KELTO: They're coming down from the trees and walking right by our legs to get to the food, and monkey fights are breaking out all around me. My heart is totally pounding. And in this chaos, a researcher named Sean Coyne is just calmly walking among the primates.

Hey, can I walk with you while you work?


KELTO: It's not too distracting?

COYNE: Not at all.

KELTO: OK. So, can you tell me what you're doing?

COYNE: Right now I'm just looking to collect fecal samples to analyze for hormones. The morning's the best time. When they first wake up, they all tend to go to the bathroom when they first move.

KELTO: Coyne is a grad student at the University of Chicago and spends a lot of time on the island. He's studying how hormone levels affect monkeys' sexual development. He says that translates into a lot of time scooping up monkey poo.

COYNE: Yeah, my mom's so proud. But, all in the name of science.

KELTO: The work here isn't glorious and it can be dangerous, but a lot of important science on primate behavior has happened here over the years. And coming here is sort of a rite of passage for many biologists. The island is the oldest wild primate research center in the world. It was created in the 1930s. Back then, biologists were spending a lot of time chasing monkeys around the jungles of Asia and Africa. The idea was to make things easier by putting the monkeys on a small island closer to the U.S.

RICHARD RAWLINS: Where the animals were always there could easily be accessed and large amounts of data could be collected within a short amount of time.

KELTO: That's Richard Rawlins, the former director of research on Cayo Santiago. He says about 500 rhesus macaques were brought here from India in 1938. It was a mission with a lot of challenges. About 50 monkeys, he says, died at sea during a 47-day voyage. And the scientists didn't really know how to set up the island before the monkeys arrived.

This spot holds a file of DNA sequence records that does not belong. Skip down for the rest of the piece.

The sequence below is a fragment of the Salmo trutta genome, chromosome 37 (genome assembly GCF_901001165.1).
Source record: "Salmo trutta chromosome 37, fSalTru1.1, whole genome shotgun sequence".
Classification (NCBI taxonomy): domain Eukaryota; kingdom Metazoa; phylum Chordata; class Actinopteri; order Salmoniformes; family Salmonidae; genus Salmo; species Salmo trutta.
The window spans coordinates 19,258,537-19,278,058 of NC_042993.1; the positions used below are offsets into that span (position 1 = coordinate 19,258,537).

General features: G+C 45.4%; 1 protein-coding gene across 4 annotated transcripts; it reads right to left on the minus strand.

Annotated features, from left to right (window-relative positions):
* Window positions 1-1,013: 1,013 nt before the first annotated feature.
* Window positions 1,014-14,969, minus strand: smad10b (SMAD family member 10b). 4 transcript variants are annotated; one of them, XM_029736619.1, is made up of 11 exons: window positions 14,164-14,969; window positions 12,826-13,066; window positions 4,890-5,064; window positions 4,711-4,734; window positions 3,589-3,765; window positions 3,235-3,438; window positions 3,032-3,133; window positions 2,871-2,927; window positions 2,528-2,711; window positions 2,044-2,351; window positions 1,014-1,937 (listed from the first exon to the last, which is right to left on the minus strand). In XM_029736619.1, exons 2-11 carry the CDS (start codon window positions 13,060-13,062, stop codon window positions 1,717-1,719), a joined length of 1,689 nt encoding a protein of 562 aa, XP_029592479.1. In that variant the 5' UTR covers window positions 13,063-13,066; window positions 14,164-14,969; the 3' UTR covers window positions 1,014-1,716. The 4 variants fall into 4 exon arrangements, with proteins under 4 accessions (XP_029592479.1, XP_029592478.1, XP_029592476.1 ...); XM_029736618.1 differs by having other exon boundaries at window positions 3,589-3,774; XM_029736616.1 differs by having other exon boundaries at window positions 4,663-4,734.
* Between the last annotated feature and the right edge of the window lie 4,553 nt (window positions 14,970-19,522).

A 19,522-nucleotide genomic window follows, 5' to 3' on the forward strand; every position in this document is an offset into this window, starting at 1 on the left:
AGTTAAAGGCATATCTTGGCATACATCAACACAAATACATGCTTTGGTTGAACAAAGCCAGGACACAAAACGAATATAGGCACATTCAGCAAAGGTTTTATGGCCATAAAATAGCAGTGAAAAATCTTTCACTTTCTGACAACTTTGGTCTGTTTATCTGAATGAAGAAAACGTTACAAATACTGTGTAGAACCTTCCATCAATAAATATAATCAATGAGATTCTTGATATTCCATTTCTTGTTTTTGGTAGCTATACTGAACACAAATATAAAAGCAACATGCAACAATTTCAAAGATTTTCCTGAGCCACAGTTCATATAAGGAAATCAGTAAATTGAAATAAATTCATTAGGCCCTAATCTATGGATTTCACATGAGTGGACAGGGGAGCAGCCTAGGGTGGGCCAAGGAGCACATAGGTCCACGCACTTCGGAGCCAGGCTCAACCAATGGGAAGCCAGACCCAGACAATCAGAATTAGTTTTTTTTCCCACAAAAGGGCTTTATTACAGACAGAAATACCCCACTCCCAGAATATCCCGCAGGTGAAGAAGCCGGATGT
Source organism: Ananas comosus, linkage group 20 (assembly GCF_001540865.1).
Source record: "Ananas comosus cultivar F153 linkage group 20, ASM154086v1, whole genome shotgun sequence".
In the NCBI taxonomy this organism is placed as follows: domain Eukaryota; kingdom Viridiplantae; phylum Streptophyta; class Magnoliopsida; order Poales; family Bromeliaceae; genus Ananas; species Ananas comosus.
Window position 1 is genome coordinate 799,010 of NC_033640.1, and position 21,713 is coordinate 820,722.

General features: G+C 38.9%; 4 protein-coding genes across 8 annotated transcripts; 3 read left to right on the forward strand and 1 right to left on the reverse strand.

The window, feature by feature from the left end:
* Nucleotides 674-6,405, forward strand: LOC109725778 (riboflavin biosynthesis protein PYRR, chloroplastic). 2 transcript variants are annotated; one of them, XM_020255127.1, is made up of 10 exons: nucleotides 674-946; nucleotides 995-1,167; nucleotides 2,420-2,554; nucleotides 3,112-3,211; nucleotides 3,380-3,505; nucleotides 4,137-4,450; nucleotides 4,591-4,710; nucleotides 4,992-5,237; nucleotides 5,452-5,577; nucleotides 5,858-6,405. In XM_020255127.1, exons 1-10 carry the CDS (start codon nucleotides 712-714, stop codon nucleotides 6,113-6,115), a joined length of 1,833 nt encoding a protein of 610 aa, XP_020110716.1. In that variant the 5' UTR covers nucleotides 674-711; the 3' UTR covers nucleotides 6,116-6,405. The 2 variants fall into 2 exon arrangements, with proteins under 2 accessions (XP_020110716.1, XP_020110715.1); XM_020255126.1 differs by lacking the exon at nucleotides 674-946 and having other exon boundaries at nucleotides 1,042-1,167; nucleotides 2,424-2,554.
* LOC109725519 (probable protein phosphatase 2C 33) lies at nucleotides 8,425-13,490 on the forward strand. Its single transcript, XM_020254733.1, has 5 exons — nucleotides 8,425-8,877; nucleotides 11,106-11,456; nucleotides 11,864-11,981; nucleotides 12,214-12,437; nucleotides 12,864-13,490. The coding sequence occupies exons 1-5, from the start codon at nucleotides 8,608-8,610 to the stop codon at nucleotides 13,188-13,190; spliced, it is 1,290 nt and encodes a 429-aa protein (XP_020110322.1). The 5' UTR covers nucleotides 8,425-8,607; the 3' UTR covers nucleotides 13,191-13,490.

RAWLINS: They planted fruit trees with the naive idea that these trees would be sufficient to sustain the monkeys, and they wouldn't have to buy food for them.

KELTO: But, he says, that didn't work out well.

RAWLINS: The monkeys, once on the island, had been eating this hulled rice for 47 days, instantly went over and vaporized all the stuff that had been planted (laughter).

KELTO: So, scientists had to feed the monkeys. But for long stretches of time, there was no money. Many animals died of starvation and malnutrition. But Rawlins says, a few dedicated researchers helped the colony survive. Angie Ruiz, the monkey census taker, says today the colony faces a different threat.

CARABALLO-CRUZ: People coming on the island without permission and having tuberculosis or having any illnesses that they can transmit to the monkeys.

KELTO: She says people sometimes sneak tourists onto the island. And fishermen come here to catch hermit crabs. Ruiz says, if any of those visitors transmit a disease to the monkeys, it would move incredibly quickly through the whole colony. And on top of the risks to the monkeys, she says, these people are putting their own lives at risk.

CARABALLO-CRUZ: It's dangerous to come out here and if you don't know the protocol, if you don't know what to do if you get an exposure, you could get sick.

KELTO: Or you could die, she says. But there's a problem. The researchers can't legally prevent people from coming on shore.

CARABALLO-CRUZ: The problem we have is that anything the water touches is public property.

KELTO: The government has proposed a bill that would make the island a private research facility, open only to scientists. But the bill hasn't yet passed. So, the researchers just keep hoping that everyone - monkeys and humans - stay healthy. Anders Kelto, NPR News, Cayo Santiago, Puerto Rico.